Alzheimer’s disease is the most common form of dementia in the United States, impacting an estimated 5.8 million people. However, there is another, lesser-known form of dementia causing cognitive impairment in seniors: vascular dementia. Understanding the symptoms and risk factors, along with the unique attributes that set it apart from Alzheimer’s, is crucial to obtaining the correct diagnosis and treatment.
Who’s Vulnerable to Vascular Dementia?
Unlike Alzheimer’s disease, vascular dementia is brought on by a lack of oxygen and the flow of blood to the brain, such as occurs during a stroke or TIA (Transient Ischemic Attack. In fact, as many as 25 – 33% of strokes lead to dementia. So anyone at a heightened risk for stroke is also at an increased risk for vascular dementia.
Other risk factors include:
- Age: risk increases after age 65
- Gender: males are more at risk than females
- Elevated blood pressure and/or cholesterol
- Cardiovascular disease or heart attack
- Blood vessel disease
- Hardened arteries
- An abnormal heartbeat
- Lifestyle choices, such as using tobacco and alcohol consumption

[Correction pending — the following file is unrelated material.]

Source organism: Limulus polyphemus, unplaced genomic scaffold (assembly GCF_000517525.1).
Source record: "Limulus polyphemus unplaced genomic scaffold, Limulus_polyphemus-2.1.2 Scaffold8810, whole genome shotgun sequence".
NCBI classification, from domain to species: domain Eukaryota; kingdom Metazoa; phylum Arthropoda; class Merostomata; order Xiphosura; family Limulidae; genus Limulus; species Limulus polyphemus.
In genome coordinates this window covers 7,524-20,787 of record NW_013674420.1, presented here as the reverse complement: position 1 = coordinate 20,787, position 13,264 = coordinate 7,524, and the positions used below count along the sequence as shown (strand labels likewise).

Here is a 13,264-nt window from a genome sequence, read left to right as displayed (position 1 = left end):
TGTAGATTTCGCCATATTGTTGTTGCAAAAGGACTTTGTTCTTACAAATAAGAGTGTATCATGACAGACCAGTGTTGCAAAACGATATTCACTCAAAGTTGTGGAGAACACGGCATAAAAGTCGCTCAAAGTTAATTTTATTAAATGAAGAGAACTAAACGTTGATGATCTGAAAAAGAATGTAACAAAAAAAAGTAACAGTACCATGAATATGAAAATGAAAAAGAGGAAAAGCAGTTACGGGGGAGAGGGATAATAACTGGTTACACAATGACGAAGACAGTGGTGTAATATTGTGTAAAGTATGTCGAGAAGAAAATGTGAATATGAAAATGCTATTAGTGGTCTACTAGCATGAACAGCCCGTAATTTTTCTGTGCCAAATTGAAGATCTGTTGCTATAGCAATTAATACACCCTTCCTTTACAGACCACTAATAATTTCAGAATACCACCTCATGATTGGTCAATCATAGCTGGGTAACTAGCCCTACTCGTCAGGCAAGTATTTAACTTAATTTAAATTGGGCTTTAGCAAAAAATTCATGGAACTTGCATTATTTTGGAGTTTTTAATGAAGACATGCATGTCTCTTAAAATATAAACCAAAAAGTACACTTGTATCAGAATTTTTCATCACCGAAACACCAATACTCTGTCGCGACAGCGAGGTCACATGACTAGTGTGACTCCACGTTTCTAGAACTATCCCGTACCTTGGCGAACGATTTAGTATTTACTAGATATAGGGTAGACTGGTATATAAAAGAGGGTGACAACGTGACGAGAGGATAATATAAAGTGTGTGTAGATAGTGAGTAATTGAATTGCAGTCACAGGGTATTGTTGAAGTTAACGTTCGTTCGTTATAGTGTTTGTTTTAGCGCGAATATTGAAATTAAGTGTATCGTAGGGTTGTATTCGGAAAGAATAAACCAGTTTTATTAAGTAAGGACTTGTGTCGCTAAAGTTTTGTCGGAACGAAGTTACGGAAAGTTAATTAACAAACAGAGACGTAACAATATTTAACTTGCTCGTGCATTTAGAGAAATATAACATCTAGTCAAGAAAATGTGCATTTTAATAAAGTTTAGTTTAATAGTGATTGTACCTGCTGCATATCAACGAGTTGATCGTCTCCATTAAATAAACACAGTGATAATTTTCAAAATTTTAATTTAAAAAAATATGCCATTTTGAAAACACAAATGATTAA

Vascular Dementia Symptoms
Symptoms can come on suddenly following a major stroke, or more gradually following a mini-stroke or TIA. In general, these warning signs often can be found in conjunction with vascular dementia:
- Short-term memory decline
- Struggles with planning, concentrating on, or completing tasks and activities
- Difficulties with money management
- Confusion when trying to follow instructions
- Wandering and becoming disoriented in locations that were once familiar
- Inappropriate laughing or crying
- Delusions or hallucinations
Is It Vascular Dementia or Alzheimer’s Disease?
There are several key differences when comparing the two:
- What causes Alzheimer’s disease is not known. It usually progresses slowly and steadily, with balance and coordination problems occurring within the later stages of this disease.
- Vascular dementia is triggered by a stroke or TIA, and it is linked to other vascular problems (like unhealthy blood pressure/cholesterol levels). The progression of this type of dementia occurs in distinct phases, with balance and coordination problems in the initial stage.
While there is no cure for vascular dementia, making lifestyle changes that deal with the root cause is a must. This may include modifying the diet and increasing exercise, stopping smoking and refraining from drinking alcohol, and keeping diabetes under control.
Whether vascular dementia, another chronic health condition, or just the normal effects of getting older, Compassionate Nursing Services, an expert provider of in home care in Oakville, MO and surrounding communities, is here to help seniors live their lives to the fullest, with independence, purpose, meaning, and safety. Call us today at 314-432-4312 for more information and to request a free in-home consultation to learn the numerous ways we can assist you. To view the full list of communities we serve, visit our Service Area page.